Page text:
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Little Colorado River Watershed Coordinating Council

The Little Colorado River occupies much of the northeast portion of Arizona.  There are two distinct volcanic fields in the basin: one in the west around Flagstaff and another in the southeast in the White Mountains area.  The Little Colorado River is the main drainage for the basin.  The river flows to the northwest from the White Mountains area, leaving the basin near Cameron, Arizona.  The Little Colorado River Plateau basin is bordered on the north by Arizona-Utah state line, on the east by the Arizona-New Mexico state line, on the south by the Mogollon Rim, and on the west by U.S. Highway 89.  The presence of U.S. Highway 89 does not have any hydrogeologic significance to the basin boundary, but happens to coincide with the lithologic and tectonic changes in the aquifer system.


 

Watershed Studies

 

Related Documents will be included here in future updates.

 

[ Back to Watershed Map ]

Elevations in the Little Colorado River Plateau basin vary from, to 4,200 feet above mean sea level where the Little Colorado River flows out of the basin.

Local Aquifers

Local aquifers are of great importance for domestic water supplies where the three regional aquifers, the D-, N-, and C-aquifers, are too deep or have unsuitable water quality.  The local aquifers include alluvial deposits, which occur in washes and stream channels throughout the basin, sedimentary and volcanic rocks, and various sandstones.

The alluvium along the Little Colorado River and its tributaries is an important local source of water for domestic supplies.  Water enters the alluvium as discharge from the D, N, and C-aquifers, as streamflow infiltration, or as direct rainfall.  In thicker sections the alluvium is a steady source of water, but smaller washes can go dry because of overuse or drought conditions.  Water quality varies greatly in the alluvial aquifers.

Basaltic volcanic rocks occur along the southeastern and southwestern edges of the Little Colorado River Plateau basin.  The basaltic rocks form an irregular, eroded surface and vary in thickness from 0 to 3,000 feet.  Groundwater is found in fractures, cinder beds, and heavily weathered zones.  In the southeastern part of Navajo County, the saturated basaltic rocks, together with underlying sedimentary rocks, locally are known as the Lakeside-Pinetop aquifer.  Water quality is generally very good and water is used for domestic, stock, irrigation, and Lakeside/Pinetop public supply purposes.

The Bidahochi Formation forms a local aquifer in the northeastern part of southern Apache County and near St. Johns.  The Bidahochi Formation is composed of sedimentary and volcanic rocks.  The formation generally has three members: a basal sandstone, a middle volcanic unit, and an upper sandstone member.  Principal groundwater withdrawal is from the upper sandstone unit.  Recharge is derived from rainfall onto the outcrop exposures.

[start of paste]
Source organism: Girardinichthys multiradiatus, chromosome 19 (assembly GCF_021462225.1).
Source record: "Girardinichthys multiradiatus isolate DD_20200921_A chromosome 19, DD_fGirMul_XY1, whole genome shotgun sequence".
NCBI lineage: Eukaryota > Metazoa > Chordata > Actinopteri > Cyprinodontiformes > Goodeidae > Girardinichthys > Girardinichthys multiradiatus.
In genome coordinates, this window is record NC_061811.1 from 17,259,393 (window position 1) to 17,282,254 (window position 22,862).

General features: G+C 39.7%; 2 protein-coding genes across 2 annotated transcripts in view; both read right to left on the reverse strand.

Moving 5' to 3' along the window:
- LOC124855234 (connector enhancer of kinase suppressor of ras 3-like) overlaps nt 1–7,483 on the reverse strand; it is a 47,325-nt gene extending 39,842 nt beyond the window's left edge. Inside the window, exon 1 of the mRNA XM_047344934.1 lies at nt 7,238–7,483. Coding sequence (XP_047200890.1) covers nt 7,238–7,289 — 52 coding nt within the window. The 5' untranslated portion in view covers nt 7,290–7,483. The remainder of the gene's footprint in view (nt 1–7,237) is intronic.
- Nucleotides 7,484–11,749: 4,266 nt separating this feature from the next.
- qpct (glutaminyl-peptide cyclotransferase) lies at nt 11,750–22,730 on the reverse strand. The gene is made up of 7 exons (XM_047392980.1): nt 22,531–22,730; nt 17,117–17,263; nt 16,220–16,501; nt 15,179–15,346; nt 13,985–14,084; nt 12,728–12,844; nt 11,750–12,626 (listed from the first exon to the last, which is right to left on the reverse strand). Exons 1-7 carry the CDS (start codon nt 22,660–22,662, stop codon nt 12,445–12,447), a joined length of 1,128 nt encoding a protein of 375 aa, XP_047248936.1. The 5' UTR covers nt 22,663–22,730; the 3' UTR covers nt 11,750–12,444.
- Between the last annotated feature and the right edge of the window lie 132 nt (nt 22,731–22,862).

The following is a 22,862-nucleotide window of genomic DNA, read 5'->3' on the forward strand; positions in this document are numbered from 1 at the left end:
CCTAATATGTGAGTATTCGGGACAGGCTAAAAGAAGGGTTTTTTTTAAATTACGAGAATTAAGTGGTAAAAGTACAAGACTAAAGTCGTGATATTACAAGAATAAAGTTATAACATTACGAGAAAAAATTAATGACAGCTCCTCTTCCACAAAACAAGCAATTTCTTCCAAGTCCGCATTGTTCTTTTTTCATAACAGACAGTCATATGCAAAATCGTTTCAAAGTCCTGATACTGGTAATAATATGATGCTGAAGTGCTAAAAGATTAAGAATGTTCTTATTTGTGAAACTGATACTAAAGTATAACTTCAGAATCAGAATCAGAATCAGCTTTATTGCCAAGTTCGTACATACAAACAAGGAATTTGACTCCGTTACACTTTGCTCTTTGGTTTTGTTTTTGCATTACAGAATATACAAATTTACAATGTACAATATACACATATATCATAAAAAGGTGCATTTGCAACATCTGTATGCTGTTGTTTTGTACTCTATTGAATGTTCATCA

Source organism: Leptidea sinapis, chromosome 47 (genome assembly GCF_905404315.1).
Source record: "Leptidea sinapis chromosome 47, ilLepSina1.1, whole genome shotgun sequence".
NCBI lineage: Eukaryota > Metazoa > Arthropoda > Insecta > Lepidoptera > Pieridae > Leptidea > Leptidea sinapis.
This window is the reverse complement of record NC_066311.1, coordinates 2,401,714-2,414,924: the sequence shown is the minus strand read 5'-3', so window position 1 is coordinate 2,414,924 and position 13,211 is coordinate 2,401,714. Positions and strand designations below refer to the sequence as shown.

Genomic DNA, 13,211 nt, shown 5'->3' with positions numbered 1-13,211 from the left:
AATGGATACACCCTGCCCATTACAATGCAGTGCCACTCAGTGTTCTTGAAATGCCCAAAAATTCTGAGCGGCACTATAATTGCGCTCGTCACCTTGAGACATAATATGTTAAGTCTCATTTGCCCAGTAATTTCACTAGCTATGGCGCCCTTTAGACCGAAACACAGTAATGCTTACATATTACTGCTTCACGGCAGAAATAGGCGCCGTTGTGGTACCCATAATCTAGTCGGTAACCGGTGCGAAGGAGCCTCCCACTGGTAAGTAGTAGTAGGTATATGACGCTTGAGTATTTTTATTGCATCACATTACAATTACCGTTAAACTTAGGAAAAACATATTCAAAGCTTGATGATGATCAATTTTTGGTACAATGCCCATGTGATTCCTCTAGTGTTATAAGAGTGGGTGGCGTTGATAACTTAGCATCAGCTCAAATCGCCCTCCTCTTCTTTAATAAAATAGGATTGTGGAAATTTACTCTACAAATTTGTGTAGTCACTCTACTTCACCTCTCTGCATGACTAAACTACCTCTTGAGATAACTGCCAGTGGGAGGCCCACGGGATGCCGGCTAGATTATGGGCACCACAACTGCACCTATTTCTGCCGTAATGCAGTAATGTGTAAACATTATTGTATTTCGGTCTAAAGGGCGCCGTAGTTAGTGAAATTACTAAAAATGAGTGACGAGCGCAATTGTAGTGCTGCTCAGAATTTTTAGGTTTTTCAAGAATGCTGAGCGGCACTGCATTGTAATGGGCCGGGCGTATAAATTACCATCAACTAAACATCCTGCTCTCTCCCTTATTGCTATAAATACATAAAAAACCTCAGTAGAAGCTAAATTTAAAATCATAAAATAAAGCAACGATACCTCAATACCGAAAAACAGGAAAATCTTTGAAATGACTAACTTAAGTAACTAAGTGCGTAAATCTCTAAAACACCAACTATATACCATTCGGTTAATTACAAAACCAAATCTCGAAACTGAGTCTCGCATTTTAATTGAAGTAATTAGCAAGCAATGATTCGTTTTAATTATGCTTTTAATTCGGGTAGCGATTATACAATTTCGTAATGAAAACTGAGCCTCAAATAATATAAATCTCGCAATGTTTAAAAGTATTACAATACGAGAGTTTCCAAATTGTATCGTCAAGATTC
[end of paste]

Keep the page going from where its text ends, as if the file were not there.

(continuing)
Aquifers of the Little Colorado River Plateau basin contain large quantities of groundwater in storage; however, they are in a sensitive relationship with the Little Colorado River and its perennial tributaries.  Lowering of hydrostatic heads by excessive groundwater withdrawals may cause some perennial reaches of the streams to dry up (Mann, 1976).

The C-aquifer is the source of water for Sterling Spring at the head of Oak Creek in the Verde River basin.  Future development of this aquifer and the limestone aquifer in the Flagstaff area should be preceded by an area-wide hydrologic study.  Local heavy withdrawals from the C-aquifer may also cause upward shifting of the salt water interface from the evaporates in the Supai Formation near Joseph City (Mann and Nemecek, 1983).

The D- and C- regional aquifers are still in hydrostatic equilibrium (steady-state); however, local groundwater sinks or cones of depression are developing in areas of heavy pumpage (Arizona Department of Water Resources, 1991) such as the paper mill near Snowflake and three of the power plants: Springerville Generating Station, Coronado Generating Station (St. Johns), and Cholla Generating Station (Joseph City/Holbrook).  The Navajo Generating Station, near Page, uses surface water from Lake Powell.  Water levels in wells that tap the confined area of the N- aquifer are declining because of heavy withdrawals for the Black Mesa coal mine slurry pipeline.

 

 





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